/How to be a GIST Hero: Donating Tissue for GIST Research

How to be a GIST Hero: Donating Tissue for GIST Research

By |2018-10-30T09:49:49-04:00June 10th, 2016|Newsletter, Research, Tissue Bank|

For  patients who have recently been diagnosed with cancer, donating a tissue sample is probably the last thing on their minds. But it’s an important consideration. Researchers often rely on donated tissue to advance research that will ultimately lead to an increased number of treatment options, and most likely, increased survival for patients with cancer. This is a simple way for you to become a “GIST hero.”

Why should you donate tissue?

Donating tissue for scientific causes is a personal decision, but can also be an altruistic one, especially for rare cancer research. There are several valid reasons why you should consider it. Donated tumor samples have allowed GIST researchers over the years to learn what drives certain cancer cells and to:

  • Find new ways to diagnose, prevent and treat them.
  • Develop and test new drugs.
  • Determine which treatments work for particular tumor mutations or groups of patients.
  • Discover new cancer biomarkers.
  • Find better ways of controlling side effects and symptoms.

But, in a rare cancer like GIST, no one sample can provide answers. A collective effort is needed.

Today, many cancer patients are asked to donate both their tissue sample and the medical information that pertains to it. The Life Raft Group’s Patient Registry and GIST Collaborative Tissue Bank have taught us that the more patient information that accompanies the sample, the more valuable the sample is to the research community. Knowing details about the sample and the patient (who remains anonymous) can help researchers understand how individual factors affect the behavior of GIST.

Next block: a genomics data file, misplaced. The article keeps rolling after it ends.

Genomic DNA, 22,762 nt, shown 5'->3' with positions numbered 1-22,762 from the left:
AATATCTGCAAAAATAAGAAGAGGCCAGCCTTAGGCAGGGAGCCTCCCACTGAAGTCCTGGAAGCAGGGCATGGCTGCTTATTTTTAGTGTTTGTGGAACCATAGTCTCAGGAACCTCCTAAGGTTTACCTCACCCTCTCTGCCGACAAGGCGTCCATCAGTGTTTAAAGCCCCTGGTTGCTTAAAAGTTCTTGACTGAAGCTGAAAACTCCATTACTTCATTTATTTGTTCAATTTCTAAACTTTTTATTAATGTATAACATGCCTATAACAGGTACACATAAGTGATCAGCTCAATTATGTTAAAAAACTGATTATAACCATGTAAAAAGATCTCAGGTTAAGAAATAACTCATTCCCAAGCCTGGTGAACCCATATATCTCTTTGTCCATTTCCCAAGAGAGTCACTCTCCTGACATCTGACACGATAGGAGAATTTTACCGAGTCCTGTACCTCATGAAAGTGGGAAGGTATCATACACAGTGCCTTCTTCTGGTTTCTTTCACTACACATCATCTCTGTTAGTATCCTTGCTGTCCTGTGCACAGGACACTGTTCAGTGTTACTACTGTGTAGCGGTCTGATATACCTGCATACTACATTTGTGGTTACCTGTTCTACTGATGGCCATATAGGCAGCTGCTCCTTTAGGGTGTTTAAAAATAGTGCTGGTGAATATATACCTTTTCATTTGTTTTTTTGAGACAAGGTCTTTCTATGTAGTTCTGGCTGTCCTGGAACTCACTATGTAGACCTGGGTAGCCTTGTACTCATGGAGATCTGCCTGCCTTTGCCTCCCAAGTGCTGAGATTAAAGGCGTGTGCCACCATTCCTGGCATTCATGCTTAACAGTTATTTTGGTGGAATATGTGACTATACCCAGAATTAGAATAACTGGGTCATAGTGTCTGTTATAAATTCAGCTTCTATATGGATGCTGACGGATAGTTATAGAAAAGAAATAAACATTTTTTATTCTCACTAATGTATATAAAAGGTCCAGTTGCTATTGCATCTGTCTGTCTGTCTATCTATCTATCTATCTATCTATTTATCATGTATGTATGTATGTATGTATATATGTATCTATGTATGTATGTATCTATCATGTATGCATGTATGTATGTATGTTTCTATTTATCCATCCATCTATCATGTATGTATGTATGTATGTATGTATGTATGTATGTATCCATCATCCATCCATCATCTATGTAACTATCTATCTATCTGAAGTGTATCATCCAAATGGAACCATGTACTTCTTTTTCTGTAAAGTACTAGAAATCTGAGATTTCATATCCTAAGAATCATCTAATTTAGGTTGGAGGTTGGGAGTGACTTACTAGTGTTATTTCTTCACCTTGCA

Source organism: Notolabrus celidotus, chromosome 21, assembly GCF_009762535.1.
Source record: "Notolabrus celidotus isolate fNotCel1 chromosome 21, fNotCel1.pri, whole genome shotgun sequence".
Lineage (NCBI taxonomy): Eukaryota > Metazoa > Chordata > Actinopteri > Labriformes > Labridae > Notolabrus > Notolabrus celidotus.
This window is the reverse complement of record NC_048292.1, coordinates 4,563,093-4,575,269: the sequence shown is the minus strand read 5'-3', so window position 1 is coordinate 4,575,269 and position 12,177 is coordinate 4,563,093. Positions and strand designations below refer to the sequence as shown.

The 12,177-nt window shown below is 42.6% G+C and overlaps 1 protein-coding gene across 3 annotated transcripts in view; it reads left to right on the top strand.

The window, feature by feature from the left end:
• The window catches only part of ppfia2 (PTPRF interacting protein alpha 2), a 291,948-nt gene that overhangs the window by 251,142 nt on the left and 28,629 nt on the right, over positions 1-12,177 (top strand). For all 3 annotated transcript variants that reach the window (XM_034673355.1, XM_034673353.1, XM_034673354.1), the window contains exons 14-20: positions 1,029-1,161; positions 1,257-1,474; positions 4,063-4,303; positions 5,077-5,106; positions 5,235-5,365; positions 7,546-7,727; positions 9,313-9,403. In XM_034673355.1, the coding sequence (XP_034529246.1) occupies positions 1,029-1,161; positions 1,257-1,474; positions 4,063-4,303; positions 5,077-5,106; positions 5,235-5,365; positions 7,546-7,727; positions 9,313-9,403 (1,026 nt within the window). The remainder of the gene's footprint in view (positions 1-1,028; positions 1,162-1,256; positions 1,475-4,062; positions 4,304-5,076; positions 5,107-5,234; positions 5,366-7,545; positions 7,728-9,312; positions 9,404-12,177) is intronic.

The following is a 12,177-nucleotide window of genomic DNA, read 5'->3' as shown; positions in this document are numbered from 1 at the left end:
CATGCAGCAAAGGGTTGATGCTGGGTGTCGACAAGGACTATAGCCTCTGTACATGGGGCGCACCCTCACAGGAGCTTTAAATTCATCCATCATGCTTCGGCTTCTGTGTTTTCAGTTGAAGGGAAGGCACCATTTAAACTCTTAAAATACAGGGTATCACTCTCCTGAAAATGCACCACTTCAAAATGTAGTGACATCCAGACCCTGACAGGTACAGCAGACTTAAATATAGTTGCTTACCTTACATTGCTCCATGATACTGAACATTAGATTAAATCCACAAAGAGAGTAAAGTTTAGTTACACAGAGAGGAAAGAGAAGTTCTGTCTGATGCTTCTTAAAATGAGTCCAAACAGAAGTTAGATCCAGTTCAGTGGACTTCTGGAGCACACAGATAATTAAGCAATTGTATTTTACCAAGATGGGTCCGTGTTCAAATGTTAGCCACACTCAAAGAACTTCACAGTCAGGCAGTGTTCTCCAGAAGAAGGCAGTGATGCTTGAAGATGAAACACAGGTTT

Tissue samples taken to diagnose GIST either at biopsy or after surgery, or from any metastatic GIST tumors removed, are saved in paraffin wax called tissue blocks. These tissue blocks are stored in the pathology department of the hospital where the tissue was removed. Only a small piece of the tissue block is needed for most research projects. The LRG tissue bank protocol applies a thoughtful process to ensure enough of the donation remains for future research.

What do you need to know?

During a medical procedure, such as an operation or biopsy, your doctor will remove the tissue needed for a complete pathology report. Then, with your consent, any leftover tissue can be sent to the LRG’s tissue bank and saved for future research.

Your tissue donation may help drive innovation. The LRG tissue bank works with the world’s leading GIST researchers in an effort to find a cure — and until then, to find ways to help increase patient survival of GIST. Patients have the option of having their tissue scanned for genetic mutations known to GIST. Part of the tissue will be used to detect the presence or absence of GIST proteins in question and to quickly determine whether a set of proteins correlates with a clinical outcome or can be used for diagnostic purposes.

For example, we used a GIST tissue microarray (TMA), which is a collection of small fragments of tumor samples from multiple patients, to quickly confirm that the novel diagnostic marker, DOG1 protein, was indeed present in the vast majority of GISTs. This is important as a diagnostic tool, since DOG1 protein is strongly expressed on the cell surface of GISTs and rarely in other soft tissue tumors. All of this information is stored in the LRG Patient Registry, a database that researchers can utilize in studies that seek to improve the effectiveness, safety and precision of future cancer diagnosis, prognosis and treatments.

The other thing you need to know is that as a tissue donor, you are in control. Federal laws and regulations protect the privacy and confidentiality of your medical information, and tissue banks must follow those rules. Your tissue donation and accompanying clinical information are stripped of any personal identification.

Is it that important to donate tissue?

Recently, while visiting the labs of LRG Research Team Member Matthew van de Rijn at Stanford University and Dr. Christopher Corless at Oregon Health & Science University, the need for tissue was driven home. Individual samples are not enough to change the landscape of GIST research, but collectively, each patient’s sample can lead to effective treatments and—potentially—a cure. Patients may not directly benefit from donating tissue, but the research on their tissue may benefit patients in the future.

Ready to become a GIST Hero?

Contact the LRG Patient Registry today: dmontoya@liferaftgroup.org

Recent Posts

Upcoming Events

  1. GDOL Vancouver logo

    GIST Day of Learning – Vancouver

    April 27 @ 9:00 AM - 4:00 PM
  2. GIST DO IT NJ

    May 4 @ 8:00 AM - 11:00 AM